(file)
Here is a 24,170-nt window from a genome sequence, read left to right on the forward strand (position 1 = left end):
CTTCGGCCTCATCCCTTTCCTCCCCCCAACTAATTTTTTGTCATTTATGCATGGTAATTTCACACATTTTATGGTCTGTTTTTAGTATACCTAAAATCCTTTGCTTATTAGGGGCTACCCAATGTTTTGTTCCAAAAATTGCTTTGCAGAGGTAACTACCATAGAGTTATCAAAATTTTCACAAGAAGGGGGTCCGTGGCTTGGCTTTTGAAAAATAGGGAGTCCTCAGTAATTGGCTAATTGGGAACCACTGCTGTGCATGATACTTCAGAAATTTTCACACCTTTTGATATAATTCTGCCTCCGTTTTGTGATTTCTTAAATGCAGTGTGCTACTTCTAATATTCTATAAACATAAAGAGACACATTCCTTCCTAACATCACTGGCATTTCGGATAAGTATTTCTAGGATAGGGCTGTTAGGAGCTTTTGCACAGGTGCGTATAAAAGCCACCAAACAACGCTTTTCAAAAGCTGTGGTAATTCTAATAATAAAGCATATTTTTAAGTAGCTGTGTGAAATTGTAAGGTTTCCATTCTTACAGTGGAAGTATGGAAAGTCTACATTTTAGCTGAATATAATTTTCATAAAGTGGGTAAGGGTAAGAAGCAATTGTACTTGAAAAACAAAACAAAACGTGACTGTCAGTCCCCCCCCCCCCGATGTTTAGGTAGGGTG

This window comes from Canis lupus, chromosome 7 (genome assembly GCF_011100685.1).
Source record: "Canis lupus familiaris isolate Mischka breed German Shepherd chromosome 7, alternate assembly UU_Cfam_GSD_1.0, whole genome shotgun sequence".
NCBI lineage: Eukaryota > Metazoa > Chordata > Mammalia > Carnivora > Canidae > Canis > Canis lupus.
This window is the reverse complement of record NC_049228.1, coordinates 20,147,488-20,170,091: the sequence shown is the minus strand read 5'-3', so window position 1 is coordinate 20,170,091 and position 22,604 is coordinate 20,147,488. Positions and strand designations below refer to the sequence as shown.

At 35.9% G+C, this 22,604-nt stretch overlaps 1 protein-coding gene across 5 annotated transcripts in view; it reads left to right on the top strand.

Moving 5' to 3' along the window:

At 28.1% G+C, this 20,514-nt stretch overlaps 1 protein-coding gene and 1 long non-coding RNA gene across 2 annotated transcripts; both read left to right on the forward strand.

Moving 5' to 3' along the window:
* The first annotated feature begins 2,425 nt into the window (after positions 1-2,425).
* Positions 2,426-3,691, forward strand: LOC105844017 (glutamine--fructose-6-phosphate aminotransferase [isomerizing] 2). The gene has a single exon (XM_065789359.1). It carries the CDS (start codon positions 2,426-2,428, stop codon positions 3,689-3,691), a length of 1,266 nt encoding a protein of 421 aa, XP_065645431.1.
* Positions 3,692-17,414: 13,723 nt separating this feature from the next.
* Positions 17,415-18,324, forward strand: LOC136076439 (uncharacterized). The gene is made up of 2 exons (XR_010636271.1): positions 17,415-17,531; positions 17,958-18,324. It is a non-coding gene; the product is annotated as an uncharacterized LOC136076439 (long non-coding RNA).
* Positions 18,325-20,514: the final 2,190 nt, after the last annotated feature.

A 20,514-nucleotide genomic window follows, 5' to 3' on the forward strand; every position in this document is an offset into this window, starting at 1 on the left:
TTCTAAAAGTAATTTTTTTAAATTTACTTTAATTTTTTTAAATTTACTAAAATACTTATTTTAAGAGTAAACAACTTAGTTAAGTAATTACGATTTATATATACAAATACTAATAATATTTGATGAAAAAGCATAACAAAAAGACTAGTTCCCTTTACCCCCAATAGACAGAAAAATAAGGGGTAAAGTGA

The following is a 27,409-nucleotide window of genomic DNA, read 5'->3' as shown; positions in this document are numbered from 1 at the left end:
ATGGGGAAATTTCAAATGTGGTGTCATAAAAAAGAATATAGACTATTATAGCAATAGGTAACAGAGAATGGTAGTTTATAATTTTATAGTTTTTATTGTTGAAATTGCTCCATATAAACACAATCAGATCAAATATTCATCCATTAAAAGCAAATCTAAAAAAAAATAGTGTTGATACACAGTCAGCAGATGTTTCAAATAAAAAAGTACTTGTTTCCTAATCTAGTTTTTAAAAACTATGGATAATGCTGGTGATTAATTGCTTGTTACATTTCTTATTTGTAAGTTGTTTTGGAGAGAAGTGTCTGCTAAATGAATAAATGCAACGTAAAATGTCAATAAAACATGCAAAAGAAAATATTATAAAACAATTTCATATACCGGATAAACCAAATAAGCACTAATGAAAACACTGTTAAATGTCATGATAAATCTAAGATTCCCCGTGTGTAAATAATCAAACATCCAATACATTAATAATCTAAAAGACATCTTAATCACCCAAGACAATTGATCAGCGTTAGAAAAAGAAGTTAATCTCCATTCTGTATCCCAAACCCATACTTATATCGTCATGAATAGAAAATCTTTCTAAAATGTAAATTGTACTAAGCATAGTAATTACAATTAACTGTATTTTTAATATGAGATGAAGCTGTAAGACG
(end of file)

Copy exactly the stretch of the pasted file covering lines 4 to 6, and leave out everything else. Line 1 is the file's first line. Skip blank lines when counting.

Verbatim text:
Source record: "Canis lupus familiaris isolate Mischka breed German Shepherd chromosome 7, alternate assembly UU_Cfam_GSD_1.0, whole genome shotgun sequence".
NCBI lineage: Eukaryota > Metazoa > Chordata > Mammalia > Carnivora > Canidae > Canis > Canis lupus.
This window is the reverse complement of record NC_049228.1, coordinates 20,147,488-20,170,091: the sequence shown is the minus strand read 5'-3', so window position 1 is coordinate 20,170,091 and position 22,604 is coordinate 20,147,488. Positions and strand designations below refer to the sequence as shown.